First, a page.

At the beginning of the year, I read an interesting book by Dr. Temple Grandin, a professor of animal science who happens to have Asperger’s Syndrom (a form of autism), called Thinking in Pictures. This interesting and enlightening book describes Grandin’s experience with autism and how it helps her relate to animals.
In this book, she touches on the fact that many people who have autism have trouble interpreting the unsaid innuendos, social cues, and sarcastic remarks often used in everyday conversation. This can cause a feeling of confusion and isolation which often times results in the person pulling away from people around them
In a new study published in the journal Social Neuroscience, a team of researchers from Carnegie Mellon University tries to pin point the underlying mechanism of this experience. Here, they show evidence suggesting that this trouble is a result of faulty social network connections and inefficient neuronal pathways. In other words, messages important for understanding non-verbal social cues in an autistic brain are slow or have lower levels of transmission than in a normal brain.
This research highlights an important study published in Science earlier in the month in which the researches searched the genome of families with shared ancestry to find inherited factors for autism. During the course of their research, they noticed that all of the genes in common within a family had high levels of expression in the brain. They go on to show that many of these genes may mediate neuronal synaptic development and plasticity. Here is an excerpt from their conclusions:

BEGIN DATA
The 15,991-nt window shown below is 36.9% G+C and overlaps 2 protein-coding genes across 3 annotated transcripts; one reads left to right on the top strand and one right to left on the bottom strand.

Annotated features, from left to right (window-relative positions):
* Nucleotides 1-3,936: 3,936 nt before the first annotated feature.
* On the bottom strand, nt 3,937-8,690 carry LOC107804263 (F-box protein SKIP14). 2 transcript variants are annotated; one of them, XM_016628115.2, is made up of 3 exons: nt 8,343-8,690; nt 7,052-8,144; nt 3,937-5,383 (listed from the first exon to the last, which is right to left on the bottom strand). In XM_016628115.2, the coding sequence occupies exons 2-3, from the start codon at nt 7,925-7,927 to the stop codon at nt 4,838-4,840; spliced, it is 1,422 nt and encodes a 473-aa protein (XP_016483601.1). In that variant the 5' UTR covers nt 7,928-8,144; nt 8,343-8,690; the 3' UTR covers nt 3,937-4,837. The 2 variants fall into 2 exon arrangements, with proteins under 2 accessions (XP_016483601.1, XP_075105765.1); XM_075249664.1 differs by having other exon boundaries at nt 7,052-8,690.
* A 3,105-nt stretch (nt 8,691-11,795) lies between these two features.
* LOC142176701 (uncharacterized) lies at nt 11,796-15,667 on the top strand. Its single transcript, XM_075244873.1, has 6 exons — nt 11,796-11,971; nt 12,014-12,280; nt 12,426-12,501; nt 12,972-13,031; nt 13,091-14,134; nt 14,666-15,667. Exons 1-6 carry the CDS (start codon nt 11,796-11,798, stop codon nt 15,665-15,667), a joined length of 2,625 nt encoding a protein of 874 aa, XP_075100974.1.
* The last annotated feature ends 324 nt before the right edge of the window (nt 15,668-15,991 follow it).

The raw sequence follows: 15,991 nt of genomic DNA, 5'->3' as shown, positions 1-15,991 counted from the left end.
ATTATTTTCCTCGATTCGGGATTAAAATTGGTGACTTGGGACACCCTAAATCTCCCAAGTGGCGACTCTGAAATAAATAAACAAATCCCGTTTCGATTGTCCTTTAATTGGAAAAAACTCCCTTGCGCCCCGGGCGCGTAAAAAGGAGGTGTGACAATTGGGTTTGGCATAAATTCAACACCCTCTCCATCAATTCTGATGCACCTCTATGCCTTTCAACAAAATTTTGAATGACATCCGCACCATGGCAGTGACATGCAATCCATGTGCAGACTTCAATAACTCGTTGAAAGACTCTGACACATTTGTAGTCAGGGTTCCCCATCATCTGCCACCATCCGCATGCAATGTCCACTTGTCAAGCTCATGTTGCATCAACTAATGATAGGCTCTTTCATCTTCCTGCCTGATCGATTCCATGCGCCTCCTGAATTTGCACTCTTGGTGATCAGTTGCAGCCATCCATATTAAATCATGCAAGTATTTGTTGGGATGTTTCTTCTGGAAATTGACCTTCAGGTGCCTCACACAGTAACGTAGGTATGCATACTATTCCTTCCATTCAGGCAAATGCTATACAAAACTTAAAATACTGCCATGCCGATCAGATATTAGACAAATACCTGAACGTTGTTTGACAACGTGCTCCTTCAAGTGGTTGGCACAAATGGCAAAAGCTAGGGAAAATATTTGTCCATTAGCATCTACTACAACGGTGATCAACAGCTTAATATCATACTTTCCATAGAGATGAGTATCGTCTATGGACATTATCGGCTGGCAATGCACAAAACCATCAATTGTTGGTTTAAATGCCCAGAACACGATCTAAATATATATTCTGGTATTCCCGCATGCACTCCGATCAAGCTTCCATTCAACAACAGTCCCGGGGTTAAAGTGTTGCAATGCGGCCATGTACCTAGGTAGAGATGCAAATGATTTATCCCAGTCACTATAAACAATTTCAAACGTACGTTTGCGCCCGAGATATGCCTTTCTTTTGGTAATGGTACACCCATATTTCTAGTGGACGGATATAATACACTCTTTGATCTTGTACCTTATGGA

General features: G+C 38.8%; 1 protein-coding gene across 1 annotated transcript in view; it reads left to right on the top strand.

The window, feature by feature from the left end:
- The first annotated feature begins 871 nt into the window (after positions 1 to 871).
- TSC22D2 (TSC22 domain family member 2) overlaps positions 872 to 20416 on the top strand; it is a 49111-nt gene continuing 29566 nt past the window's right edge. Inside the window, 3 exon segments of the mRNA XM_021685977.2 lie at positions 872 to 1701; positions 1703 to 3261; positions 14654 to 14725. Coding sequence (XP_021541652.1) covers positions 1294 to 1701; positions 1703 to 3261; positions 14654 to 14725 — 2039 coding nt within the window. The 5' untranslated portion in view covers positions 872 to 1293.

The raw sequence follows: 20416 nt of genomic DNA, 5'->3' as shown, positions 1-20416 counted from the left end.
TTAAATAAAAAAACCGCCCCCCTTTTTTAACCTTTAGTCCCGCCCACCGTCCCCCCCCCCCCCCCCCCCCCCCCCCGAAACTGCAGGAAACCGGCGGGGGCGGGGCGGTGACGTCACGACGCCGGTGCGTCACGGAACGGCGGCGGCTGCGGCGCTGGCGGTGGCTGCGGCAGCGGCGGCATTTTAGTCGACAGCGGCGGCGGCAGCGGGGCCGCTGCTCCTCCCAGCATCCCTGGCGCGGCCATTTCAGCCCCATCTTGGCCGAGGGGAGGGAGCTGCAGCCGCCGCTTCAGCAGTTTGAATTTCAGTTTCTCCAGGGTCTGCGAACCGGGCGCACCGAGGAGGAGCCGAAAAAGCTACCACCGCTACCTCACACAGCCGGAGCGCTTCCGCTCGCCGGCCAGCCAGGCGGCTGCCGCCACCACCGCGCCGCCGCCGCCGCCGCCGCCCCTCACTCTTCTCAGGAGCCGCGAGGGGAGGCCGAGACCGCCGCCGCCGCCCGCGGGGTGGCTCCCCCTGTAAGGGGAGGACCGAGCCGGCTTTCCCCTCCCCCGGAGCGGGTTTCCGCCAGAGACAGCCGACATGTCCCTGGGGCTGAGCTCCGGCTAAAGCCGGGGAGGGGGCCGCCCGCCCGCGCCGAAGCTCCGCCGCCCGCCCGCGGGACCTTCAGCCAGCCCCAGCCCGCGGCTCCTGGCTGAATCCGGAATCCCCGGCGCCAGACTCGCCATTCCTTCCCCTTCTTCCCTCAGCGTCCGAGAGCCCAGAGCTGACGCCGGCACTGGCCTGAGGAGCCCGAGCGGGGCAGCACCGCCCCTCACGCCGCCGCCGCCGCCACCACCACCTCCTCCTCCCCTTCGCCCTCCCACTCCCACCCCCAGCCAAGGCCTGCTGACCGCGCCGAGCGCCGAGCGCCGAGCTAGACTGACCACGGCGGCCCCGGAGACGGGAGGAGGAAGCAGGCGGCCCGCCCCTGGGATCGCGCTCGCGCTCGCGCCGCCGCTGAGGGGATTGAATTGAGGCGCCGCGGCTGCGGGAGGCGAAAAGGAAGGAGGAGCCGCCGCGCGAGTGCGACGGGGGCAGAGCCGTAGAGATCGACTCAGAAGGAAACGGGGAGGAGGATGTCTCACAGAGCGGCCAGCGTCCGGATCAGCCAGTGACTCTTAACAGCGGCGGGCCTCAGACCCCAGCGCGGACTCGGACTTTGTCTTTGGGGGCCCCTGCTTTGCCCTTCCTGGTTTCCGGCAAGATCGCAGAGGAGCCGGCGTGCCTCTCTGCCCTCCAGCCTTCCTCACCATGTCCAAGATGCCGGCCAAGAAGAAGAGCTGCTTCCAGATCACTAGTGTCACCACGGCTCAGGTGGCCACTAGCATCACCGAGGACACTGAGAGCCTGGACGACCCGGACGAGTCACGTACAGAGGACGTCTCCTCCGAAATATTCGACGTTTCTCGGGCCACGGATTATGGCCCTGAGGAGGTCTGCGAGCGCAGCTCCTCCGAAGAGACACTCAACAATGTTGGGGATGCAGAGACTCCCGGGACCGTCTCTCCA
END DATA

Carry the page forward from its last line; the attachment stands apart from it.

Early brain development is driven largely by intrinsic patterns of gene expression that do not depend on experience-driven synaptic activity. Mutations in the genes active in early development can lead to brain malformations or severe mental retardation. In contrast, postnatal brain development requires input from the environment that triggers the release of neurotransmitter and promotes critical aspects of synaptic maturation. During this process, neural activity alters the expression of hundreds of genes, each with a defined temporal course that may be particularly vulnerable to gene dosage changes. The connection between experience-dependent neural activity and gene expression in the postnatal period forms the basis of learning and memory, and autism symptoms typically emerge during these later stages of development. Our finding that deletions of genes regulated by neuronal activity or regions potentially involved in regulation of gene expression in autism suggests that defects in activity-dependent gene expression may be a cause of cognitive deficits in patients with autism. Therefore, disruption of activity-regulated synaptic development may be one mechanism common to at least a subset of seemingly heterogeneous autism-associated mutations.
Every time you learn something new, a new connection forms in your brain. As you are reading this, you are making new connections! So, according to the authors, before you are born your brain develops according to a set plan but during childhood certain genes need to be working to make these new connections.
The findings from this research suggests that in children with autism there may be a defect in early learning due to genetic mutations which makes it more difficult to form new connections and, therefore, to process and learn new things. Although this makes things more difficult, it is not impossible to make these connections but it will take longer and require more repetition, which is why it is so important for this disease to be diagnosed as early as possible and start teaching these children in a way that benefits them the most.